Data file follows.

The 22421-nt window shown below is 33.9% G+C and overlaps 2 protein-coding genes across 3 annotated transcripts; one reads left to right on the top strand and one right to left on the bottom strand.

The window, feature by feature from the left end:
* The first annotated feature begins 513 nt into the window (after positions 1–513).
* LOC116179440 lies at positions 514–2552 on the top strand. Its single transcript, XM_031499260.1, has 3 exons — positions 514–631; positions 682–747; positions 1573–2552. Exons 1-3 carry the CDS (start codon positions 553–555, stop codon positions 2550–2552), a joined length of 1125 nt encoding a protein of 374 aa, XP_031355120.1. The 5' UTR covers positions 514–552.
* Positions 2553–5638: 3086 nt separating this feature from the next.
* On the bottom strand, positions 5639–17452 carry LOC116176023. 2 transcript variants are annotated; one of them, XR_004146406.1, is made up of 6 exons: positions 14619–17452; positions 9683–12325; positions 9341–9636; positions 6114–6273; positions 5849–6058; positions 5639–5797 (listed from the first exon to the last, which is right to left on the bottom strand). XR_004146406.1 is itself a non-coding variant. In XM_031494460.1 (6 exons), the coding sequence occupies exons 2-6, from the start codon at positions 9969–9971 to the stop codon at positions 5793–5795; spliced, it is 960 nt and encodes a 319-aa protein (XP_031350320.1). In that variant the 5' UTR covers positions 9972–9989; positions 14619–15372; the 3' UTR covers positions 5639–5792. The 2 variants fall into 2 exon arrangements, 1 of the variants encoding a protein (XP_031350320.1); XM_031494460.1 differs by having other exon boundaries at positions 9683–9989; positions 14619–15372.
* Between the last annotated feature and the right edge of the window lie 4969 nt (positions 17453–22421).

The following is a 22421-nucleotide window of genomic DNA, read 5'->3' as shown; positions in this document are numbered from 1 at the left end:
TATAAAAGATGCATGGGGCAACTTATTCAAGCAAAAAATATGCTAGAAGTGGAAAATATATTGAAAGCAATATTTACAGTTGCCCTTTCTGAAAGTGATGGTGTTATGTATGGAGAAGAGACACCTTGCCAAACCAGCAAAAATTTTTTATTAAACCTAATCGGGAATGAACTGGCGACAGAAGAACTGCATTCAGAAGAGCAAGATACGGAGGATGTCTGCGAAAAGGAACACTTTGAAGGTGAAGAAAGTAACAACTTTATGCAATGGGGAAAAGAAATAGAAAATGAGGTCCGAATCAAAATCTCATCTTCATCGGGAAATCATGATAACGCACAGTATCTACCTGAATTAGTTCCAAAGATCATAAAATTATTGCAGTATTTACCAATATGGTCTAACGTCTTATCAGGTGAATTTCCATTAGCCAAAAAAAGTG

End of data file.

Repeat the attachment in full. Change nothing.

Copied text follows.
The 22421-nt window shown below is 33.9% G+C and overlaps 2 protein-coding genes across 3 annotated transcripts; one reads left to right on the top strand and one right to left on the bottom strand.

The window, feature by feature from the left end:
* The first annotated feature begins 513 nt into the window (after positions 1–513).
* LOC116179440 lies at positions 514–2552 on the top strand. Its single transcript, XM_031499260.1, has 3 exons — positions 514–631; positions 682–747; positions 1573–2552. Exons 1-3 carry the CDS (start codon positions 553–555, stop codon positions 2550–2552), a joined length of 1125 nt encoding a protein of 374 aa, XP_031355120.1. The 5' UTR covers positions 514–552.
* Positions 2553–5638: 3086 nt separating this feature from the next.
* On the bottom strand, positions 5639–17452 carry LOC116176023. 2 transcript variants are annotated; one of them, XR_004146406.1, is made up of 6 exons: positions 14619–17452; positions 9683–12325; positions 9341–9636; positions 6114–6273; positions 5849–6058; positions 5639–5797 (listed from the first exon to the last, which is right to left on the bottom strand). XR_004146406.1 is itself a non-coding variant. In XM_031494460.1 (6 exons), the coding sequence occupies exons 2-6, from the start codon at positions 9969–9971 to the stop codon at positions 5793–5795; spliced, it is 960 nt and encodes a 319-aa protein (XP_031350320.1). In that variant the 5' UTR covers positions 9972–9989; positions 14619–15372; the 3' UTR covers positions 5639–5792. The 2 variants fall into 2 exon arrangements, 1 of the variants encoding a protein (XP_031350320.1); XM_031494460.1 differs by having other exon boundaries at positions 9683–9989; positions 14619–15372.
* Between the last annotated feature and the right edge of the window lie 4969 nt (positions 17453–22421).

The following is a 22421-nucleotide window of genomic DNA, read 5'->3' as shown; positions in this document are numbered from 1 at the left end:
TATAAAAGATGCATGGGGCAACTTATTCAAGCAAAAAATATGCTAGAAGTGGAAAATATATTGAAAGCAATATTTACAGTTGCCCTTTCTGAAAGTGATGGTGTTATGTATGGAGAAGAGACACCTTGCCAAACCAGCAAAAATTTTTTATTAAACCTAATCGGGAATGAACTGGCGACAGAAGAACTGCATTCAGAAGAGCAAGATACGGAGGATGTCTGCGAAAAGGAACACTTTGAAGGTGAAGAAAGTAACAACTTTATGCAATGGGGAAAAGAAATAGAAAATGAGGTCCGAATCAAAATCTCATCTTCATCGGGAAATCATGATAACGCACAGTATCTACCTGAATTAGTTCCAAAGATCATAAAATTATTGCAGTATTTACCAATATGGTCTAACGTCTTATCAGGTGAATTTCCATTAGCCAAAAAAAGTG